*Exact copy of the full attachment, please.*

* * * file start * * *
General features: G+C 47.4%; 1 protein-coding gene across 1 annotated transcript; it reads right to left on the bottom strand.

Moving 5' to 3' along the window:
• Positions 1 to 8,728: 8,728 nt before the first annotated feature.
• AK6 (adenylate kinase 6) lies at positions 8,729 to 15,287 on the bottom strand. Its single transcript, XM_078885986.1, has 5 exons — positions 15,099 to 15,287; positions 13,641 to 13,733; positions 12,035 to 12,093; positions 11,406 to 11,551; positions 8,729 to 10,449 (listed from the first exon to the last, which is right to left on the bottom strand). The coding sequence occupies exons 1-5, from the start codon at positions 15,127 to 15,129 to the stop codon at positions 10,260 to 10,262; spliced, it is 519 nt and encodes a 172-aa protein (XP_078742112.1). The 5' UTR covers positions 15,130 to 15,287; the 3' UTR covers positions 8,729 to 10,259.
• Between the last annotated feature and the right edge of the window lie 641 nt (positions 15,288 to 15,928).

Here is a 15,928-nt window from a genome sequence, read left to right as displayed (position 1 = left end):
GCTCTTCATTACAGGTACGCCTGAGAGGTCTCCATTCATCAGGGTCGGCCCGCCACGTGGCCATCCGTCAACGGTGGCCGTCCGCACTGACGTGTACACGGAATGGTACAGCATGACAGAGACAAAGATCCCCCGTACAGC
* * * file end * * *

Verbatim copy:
General features: G+C 47.4%; 1 protein-coding gene across 1 annotated transcript; it reads right to left on the bottom strand.

Moving 5' to 3' along the window:
• Positions 1 to 8,728: 8,728 nt before the first annotated feature.
• AK6 (adenylate kinase 6) lies at positions 8,729 to 15,287 on the bottom strand. Its single transcript, XM_078885986.1, has 5 exons — positions 15,099 to 15,287; positions 13,641 to 13,733; positions 12,035 to 12,093; positions 11,406 to 11,551; positions 8,729 to 10,449 (listed from the first exon to the last, which is right to left on the bottom strand). The coding sequence occupies exons 1-5, from the start codon at positions 15,127 to 15,129 to the stop codon at positions 10,260 to 10,262; spliced, it is 519 nt and encodes a 172-aa protein (XP_078742112.1). The 5' UTR covers positions 15,130 to 15,287; the 3' UTR covers positions 8,729 to 10,259.
• Between the last annotated feature and the right edge of the window lie 641 nt (positions 15,288 to 15,928).

Here is a 15,928-nt window from a genome sequence, read left to right as displayed (position 1 = left end):
GCTCTTCATTACAGGTACGCCTGAGAGGTCTCCATTCATCAGGGTCGGCCCGCCACGTGGCCATCCGTCAACGGTGGCCGTCCGCACTGACGTGTACACGGAATGGTACAGCATGACAGAGACAAAGATCCCCCGTACAGC